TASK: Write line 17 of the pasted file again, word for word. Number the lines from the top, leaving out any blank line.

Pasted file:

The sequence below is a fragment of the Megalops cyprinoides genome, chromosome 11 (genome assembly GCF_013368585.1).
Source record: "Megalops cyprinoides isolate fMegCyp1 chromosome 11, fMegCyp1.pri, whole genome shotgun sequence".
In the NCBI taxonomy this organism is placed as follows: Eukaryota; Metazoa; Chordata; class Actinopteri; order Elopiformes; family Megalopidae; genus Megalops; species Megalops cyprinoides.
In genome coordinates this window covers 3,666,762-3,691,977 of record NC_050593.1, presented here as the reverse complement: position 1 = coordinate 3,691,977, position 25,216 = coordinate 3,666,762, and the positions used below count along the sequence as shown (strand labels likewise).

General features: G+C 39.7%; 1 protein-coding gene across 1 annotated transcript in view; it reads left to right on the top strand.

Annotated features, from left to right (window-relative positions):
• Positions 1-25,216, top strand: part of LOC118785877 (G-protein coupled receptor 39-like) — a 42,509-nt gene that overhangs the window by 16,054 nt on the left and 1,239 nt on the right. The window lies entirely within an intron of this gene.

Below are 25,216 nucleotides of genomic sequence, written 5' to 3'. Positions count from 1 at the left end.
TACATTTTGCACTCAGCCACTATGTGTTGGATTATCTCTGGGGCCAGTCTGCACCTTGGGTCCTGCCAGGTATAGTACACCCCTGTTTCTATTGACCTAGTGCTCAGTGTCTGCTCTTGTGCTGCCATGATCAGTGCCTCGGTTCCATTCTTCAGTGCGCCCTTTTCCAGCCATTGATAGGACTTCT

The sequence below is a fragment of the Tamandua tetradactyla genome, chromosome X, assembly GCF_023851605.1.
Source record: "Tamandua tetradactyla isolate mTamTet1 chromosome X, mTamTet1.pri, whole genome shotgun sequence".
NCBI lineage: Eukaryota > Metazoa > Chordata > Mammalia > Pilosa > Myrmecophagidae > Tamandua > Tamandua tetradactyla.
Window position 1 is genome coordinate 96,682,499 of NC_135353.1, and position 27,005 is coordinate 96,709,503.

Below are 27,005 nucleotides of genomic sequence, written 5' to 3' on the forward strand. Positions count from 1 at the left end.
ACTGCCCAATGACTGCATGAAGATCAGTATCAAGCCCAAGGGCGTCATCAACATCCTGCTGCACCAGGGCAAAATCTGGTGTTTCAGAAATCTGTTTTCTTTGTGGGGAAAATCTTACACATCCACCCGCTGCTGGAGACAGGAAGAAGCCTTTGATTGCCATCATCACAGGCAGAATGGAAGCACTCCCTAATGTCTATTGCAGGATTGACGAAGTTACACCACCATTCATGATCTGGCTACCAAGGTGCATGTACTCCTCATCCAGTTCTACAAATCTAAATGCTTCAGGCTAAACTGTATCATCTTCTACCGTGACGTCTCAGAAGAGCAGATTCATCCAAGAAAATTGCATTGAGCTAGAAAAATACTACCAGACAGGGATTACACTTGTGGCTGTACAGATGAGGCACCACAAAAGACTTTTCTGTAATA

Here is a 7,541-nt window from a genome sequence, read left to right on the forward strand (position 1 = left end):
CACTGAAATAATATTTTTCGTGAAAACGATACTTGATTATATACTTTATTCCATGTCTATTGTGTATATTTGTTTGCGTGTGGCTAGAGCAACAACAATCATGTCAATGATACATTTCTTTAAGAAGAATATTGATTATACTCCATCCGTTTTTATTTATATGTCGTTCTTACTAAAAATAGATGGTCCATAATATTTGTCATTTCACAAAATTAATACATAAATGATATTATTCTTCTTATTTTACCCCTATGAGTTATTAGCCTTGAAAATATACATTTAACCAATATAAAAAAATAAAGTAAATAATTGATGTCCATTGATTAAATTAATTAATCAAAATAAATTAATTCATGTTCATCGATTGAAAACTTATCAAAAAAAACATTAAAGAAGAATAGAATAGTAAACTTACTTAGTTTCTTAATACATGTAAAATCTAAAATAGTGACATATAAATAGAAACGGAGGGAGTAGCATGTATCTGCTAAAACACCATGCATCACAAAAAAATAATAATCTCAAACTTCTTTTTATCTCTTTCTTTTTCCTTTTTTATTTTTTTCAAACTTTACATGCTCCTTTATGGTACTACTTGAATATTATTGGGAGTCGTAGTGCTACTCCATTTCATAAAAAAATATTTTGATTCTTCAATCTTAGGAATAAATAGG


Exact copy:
CACTGAAATAATATTTTTCGTGAAAACGATACTTGATTATATACTTTATTCCATGTCTATTGTGTATATTTGTTTGCGTGTGGCTAGAGCAACAACAATCATGTCAATGATACATTTCTTTAAGAAGAATATTGATTATACTCCATCCGTTTTTATTTATATGTCGTTCTTACTAAAAATAGATGGTCCATAATATTTGTCATTTCACAAAATTAATACATAAATGATATTATTCTTCTTATTTTACCCCTATGAGTTATTAGCCTTGAAAATATACATTTAACCAATATAAAAAAATAAAGTAAATAATTGATGTCCATTGATTAAATTAATTAATCAAAATAAATTAATTCATGTTCATCGATTGAAAACTTATCAAAAAAAACATTAAAGAAGAATAGAATAGTAAACTTACTTAGTTTCTTAATACATGTAAAATCTAAAATAGTGACATATAAATAGAAACGGAGGGAGTAGCATGTATCTGCTAAAACACCATGCATCACAAAAAAATAATAATCTCAAACTTCTTTTTATCTCTTTCTTTTTCCTTTTTTATTTTTTTCAAACTTTACATGCTCCTTTATGGTACTACTTGAATATTATTGGGAGTCGTAGTGCTACTCCATTTCATAAAAAAATATTTTGATTCTTCAATCTTAGGAATAAATAGG